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Dietary innovations spurred the diversification of ruminants during the Caenozoic

Global climate shifts and ecological flexibility are two major factors that may affect rates of speciation and extinction across clades. Here, we connect past climate to changes in diet and diversification dynamics of ruminant mammals. Using novel versions of Multi-State Speciation and Extinction models, we explore the most likely scenarios for evolutionary transitions among diets in this clade and ask whether ruminant lineages with different feeding styles (browsing, grazing and mixed feeding) underwent differential rates of diversification concomitant with global

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Evolution, Ecology and Biochronology of herbivore associations in Europe during the last 3 million years

A study of the evolution of the herbivore community during the last three million years in Europe is proposed in this paper. The study includes the analysis of evolutionary changes of systematic and ecological structure (taxa diversity, body mass, diet specializations) related both with eco-physiological and environmental factors. Several biochronological phases can be envisioned. The most drastic change in the herbivore community structure coincides with the onset of the global glacial/interglacial cycle. It marks the emergence of the zoogeographical Palearctic

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Ecology of the giraffe in Tsavo East National Park, Kenya

The decrease in woody vegetation in Tsavo National Park has probably had adverse effects on woodland-adapted herbivores, including the giraffe (Girafa camelopardalis). In an ecological study we attempted to assess this species’ density, habitat preference and utilization, and population dynamics, using mainly road strip counts and identification of individual animals. Population structure varied seasonally and locally, indicating differential distribution of sex/age classes. Records on individually known animals suggested an annual mortality rate of c. 10% for adult plus subadult animals.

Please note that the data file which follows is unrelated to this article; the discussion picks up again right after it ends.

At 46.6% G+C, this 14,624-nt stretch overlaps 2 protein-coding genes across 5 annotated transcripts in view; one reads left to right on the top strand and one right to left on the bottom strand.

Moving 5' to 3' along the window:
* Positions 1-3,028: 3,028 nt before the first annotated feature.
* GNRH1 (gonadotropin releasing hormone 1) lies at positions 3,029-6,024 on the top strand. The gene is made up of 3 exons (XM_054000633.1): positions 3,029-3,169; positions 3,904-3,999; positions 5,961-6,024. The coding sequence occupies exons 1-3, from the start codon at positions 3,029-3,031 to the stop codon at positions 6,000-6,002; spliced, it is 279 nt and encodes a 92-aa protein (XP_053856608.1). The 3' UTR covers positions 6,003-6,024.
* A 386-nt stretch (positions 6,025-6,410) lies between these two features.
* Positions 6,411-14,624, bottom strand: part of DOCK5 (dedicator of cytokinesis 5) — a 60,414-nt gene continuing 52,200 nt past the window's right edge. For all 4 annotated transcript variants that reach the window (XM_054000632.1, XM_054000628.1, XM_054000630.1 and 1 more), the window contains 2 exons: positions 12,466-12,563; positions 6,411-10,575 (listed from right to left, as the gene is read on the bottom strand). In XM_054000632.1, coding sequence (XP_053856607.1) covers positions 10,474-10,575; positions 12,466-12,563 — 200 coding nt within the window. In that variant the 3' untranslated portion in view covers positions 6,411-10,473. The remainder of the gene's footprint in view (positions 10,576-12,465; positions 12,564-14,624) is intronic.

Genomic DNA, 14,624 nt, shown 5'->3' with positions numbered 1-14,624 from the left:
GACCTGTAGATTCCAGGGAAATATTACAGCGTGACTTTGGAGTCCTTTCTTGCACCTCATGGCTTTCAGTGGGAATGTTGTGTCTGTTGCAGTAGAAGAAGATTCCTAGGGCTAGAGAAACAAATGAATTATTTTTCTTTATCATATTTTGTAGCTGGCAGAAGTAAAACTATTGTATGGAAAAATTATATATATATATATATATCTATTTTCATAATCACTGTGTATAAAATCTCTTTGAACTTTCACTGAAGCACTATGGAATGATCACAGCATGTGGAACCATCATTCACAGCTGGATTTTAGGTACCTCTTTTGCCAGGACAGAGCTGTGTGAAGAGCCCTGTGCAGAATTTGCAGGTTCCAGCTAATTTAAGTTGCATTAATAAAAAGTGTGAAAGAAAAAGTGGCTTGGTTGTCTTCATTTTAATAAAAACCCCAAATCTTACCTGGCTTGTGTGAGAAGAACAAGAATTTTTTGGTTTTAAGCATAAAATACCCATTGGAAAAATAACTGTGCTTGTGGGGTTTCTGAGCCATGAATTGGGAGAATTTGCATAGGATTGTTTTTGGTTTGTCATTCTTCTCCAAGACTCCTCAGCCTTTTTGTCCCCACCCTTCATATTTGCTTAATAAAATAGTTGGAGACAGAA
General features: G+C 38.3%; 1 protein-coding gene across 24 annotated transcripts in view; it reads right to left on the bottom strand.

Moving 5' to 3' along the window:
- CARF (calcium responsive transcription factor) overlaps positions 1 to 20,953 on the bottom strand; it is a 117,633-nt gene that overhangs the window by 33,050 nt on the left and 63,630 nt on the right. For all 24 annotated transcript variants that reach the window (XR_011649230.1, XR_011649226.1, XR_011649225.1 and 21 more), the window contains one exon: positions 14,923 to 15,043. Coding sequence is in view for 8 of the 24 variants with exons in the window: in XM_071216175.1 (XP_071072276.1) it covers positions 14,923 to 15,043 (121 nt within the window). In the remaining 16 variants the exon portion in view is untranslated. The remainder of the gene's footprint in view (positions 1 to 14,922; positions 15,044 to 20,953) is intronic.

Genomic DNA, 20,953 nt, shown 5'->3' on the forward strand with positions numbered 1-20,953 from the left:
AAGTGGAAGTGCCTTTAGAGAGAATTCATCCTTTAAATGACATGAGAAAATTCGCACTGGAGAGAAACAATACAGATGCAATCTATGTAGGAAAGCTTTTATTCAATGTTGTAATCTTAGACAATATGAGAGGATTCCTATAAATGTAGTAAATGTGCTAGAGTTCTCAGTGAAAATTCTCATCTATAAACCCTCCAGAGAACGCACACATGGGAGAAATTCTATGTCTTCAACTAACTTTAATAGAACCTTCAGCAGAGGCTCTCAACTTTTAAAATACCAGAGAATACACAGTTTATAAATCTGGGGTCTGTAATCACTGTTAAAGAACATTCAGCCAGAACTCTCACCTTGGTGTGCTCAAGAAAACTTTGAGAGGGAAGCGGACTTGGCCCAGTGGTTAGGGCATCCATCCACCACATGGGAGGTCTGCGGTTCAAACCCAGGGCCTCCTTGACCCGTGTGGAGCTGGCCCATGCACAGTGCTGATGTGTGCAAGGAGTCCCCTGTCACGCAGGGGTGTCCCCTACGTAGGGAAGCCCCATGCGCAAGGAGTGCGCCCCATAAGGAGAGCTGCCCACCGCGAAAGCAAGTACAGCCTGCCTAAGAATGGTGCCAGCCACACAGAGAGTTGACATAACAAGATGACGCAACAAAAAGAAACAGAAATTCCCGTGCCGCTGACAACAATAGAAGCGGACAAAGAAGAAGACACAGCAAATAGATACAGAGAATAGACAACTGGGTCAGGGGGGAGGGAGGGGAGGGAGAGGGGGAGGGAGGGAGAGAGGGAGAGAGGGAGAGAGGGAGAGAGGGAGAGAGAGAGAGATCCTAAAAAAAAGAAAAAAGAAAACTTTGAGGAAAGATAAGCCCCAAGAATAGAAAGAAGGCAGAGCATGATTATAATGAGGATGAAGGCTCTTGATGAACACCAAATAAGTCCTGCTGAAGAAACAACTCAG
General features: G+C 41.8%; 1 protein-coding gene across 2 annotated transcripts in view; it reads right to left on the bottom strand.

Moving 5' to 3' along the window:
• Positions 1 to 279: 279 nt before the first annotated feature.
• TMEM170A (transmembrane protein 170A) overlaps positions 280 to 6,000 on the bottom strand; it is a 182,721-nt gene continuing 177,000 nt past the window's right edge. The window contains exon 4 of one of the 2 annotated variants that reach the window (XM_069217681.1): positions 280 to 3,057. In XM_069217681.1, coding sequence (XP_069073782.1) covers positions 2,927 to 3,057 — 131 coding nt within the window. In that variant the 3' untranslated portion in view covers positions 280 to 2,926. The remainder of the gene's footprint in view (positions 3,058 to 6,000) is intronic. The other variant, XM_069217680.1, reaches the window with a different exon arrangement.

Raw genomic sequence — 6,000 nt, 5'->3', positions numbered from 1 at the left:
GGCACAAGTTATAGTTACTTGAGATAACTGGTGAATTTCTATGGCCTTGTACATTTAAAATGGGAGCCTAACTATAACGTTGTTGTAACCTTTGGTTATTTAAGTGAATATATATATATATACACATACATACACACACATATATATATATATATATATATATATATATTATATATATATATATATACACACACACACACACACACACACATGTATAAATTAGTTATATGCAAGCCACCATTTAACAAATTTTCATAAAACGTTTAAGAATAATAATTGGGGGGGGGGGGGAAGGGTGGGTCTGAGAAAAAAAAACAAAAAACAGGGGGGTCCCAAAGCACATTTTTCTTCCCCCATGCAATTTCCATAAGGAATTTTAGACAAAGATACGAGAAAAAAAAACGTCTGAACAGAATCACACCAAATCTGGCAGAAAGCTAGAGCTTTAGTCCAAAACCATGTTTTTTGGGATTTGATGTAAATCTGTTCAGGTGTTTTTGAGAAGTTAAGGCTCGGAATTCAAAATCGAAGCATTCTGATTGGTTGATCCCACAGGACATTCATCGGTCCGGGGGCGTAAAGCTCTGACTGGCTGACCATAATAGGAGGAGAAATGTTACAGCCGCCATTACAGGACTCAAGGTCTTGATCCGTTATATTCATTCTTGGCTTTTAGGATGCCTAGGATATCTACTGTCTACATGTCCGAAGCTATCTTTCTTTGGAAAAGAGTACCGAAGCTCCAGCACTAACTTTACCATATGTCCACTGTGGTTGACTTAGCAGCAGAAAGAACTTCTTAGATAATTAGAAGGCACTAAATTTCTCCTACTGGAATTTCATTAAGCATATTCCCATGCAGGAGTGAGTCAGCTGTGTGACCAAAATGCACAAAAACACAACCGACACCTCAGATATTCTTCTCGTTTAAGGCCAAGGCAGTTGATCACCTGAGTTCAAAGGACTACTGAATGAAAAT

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The Mammals of Nigeria

Distribution: scattered localities in northern Guinea, Sudan, and Sahel savanna zones; not recorded south of the Niger-Benue rivers in Nigeria (Happold 1969, 1978b) (Map 98). Localities: Benue-Pai river region (Lewis 1955); Chingurme-Duguma GR, Kambari GR (Hall 197 6); Falgoro GR (Henshaw and Child 1972); Lame GR (Hall 1976); Sambisa GR (Hall 1976). Old localities not listed (see Status).

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A user’s guide to animal welfare science

Here, I provide a guide for those new to the burgeoning field of animal welfare science as to what this comprehensive, relatively young discipline is all about. Drawing on all branches of biology, including behavioural ecology and neuroscience, the science of animal welfare asks three big questions: Are animals conscious? How can we assess good and bad welfare in animals? How can we use science to improve animal welfare in practice? I also provide guidelines for an evidence-based approach to